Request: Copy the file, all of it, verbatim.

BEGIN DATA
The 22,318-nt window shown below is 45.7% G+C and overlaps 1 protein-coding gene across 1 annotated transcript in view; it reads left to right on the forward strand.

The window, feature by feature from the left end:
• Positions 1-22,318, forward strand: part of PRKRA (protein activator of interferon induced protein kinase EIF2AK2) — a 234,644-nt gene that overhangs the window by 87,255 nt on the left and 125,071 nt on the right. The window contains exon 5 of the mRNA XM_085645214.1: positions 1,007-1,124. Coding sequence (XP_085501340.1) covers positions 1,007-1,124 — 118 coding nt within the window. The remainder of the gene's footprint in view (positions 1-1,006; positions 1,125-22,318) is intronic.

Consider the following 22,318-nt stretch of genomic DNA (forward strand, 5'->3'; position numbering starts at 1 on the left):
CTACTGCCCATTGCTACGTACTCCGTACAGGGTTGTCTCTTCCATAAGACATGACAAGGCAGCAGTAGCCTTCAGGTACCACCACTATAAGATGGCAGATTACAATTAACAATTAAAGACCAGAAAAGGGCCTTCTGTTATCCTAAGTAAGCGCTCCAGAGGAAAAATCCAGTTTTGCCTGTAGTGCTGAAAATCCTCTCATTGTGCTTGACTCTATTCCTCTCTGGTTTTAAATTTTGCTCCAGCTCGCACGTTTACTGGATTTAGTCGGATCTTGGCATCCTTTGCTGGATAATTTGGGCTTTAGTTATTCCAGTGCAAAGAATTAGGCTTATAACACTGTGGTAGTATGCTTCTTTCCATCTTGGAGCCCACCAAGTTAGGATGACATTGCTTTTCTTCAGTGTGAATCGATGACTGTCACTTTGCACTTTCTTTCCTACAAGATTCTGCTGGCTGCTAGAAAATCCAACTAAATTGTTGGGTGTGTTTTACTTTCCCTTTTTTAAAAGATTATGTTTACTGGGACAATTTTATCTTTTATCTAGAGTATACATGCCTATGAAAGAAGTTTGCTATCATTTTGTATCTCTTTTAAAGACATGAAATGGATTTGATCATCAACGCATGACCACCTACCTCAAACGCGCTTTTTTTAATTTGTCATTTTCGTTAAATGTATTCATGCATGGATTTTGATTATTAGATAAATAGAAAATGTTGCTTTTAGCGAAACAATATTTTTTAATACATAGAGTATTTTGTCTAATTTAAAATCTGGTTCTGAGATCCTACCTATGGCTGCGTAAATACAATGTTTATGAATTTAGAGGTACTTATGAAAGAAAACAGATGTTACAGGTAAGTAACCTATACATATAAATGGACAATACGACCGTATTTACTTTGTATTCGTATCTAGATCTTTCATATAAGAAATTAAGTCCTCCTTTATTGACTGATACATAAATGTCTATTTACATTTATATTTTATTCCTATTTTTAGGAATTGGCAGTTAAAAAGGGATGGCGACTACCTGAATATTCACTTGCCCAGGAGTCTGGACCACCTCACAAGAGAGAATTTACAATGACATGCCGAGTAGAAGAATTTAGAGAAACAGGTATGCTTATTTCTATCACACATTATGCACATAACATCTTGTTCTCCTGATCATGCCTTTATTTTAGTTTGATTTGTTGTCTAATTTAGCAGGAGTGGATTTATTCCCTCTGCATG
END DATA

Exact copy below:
The 22,318-nt window shown below is 45.7% G+C and overlaps 1 protein-coding gene across 1 annotated transcript in view; it reads left to right on the forward strand.

The window, feature by feature from the left end:
• Positions 1-22,318, forward strand: part of PRKRA (protein activator of interferon induced protein kinase EIF2AK2) — a 234,644-nt gene that overhangs the window by 87,255 nt on the left and 125,071 nt on the right. The window contains exon 5 of the mRNA XM_085645214.1: positions 1,007-1,124. Coding sequence (XP_085501340.1) covers positions 1,007-1,124 — 118 coding nt within the window. The remainder of the gene's footprint in view (positions 1-1,006; positions 1,125-22,318) is intronic.

Consider the following 22,318-nt stretch of genomic DNA (forward strand, 5'->3'; position numbering starts at 1 on the left):
CTACTGCCCATTGCTACGTACTCCGTACAGGGTTGTCTCTTCCATAAGACATGACAAGGCAGCAGTAGCCTTCAGGTACCACCACTATAAGATGGCAGATTACAATTAACAATTAAAGACCAGAAAAGGGCCTTCTGTTATCCTAAGTAAGCGCTCCAGAGGAAAAATCCAGTTTTGCCTGTAGTGCTGAAAATCCTCTCATTGTGCTTGACTCTATTCCTCTCTGGTTTTAAATTTTGCTCCAGCTCGCACGTTTACTGGATTTAGTCGGATCTTGGCATCCTTTGCTGGATAATTTGGGCTTTAGTTATTCCAGTGCAAAGAATTAGGCTTATAACACTGTGGTAGTATGCTTCTTTCCATCTTGGAGCCCACCAAGTTAGGATGACATTGCTTTTCTTCAGTGTGAATCGATGACTGTCACTTTGCACTTTCTTTCCTACAAGATTCTGCTGGCTGCTAGAAAATCCAACTAAATTGTTGGGTGTGTTTTACTTTCCCTTTTTTAAAAGATTATGTTTACTGGGACAATTTTATCTTTTATCTAGAGTATACATGCCTATGAAAGAAGTTTGCTATCATTTTGTATCTCTTTTAAAGACATGAAATGGATTTGATCATCAACGCATGACCACCTACCTCAAACGCGCTTTTTTTAATTTGTCATTTTCGTTAAATGTATTCATGCATGGATTTTGATTATTAGATAAATAGAAAATGTTGCTTTTAGCGAAACAATATTTTTTAATACATAGAGTATTTTGTCTAATTTAAAATCTGGTTCTGAGATCCTACCTATGGCTGCGTAAATACAATGTTTATGAATTTAGAGGTACTTATGAAAGAAAACAGATGTTACAGGTAAGTAACCTATACATATAAATGGACAATACGACCGTATTTACTTTGTATTCGTATCTAGATCTTTCATATAAGAAATTAAGTCCTCCTTTATTGACTGATACATAAATGTCTATTTACATTTATATTTTATTCCTATTTTTAGGAATTGGCAGTTAAAAAGGGATGGCGACTACCTGAATATTCACTTGCCCAGGAGTCTGGACCACCTCACAAGAGAGAATTTACAATGACATGCCGAGTAGAAGAATTTAGAGAAACAGGTATGCTTATTTCTATCACACATTATGCACATAACATCTTGTTCTCCTGATCATGCCTTTATTTTAGTTTGATTTGTTGTCTAATTTAGCAGGAGTGGATTTATTCCCTCTGCATG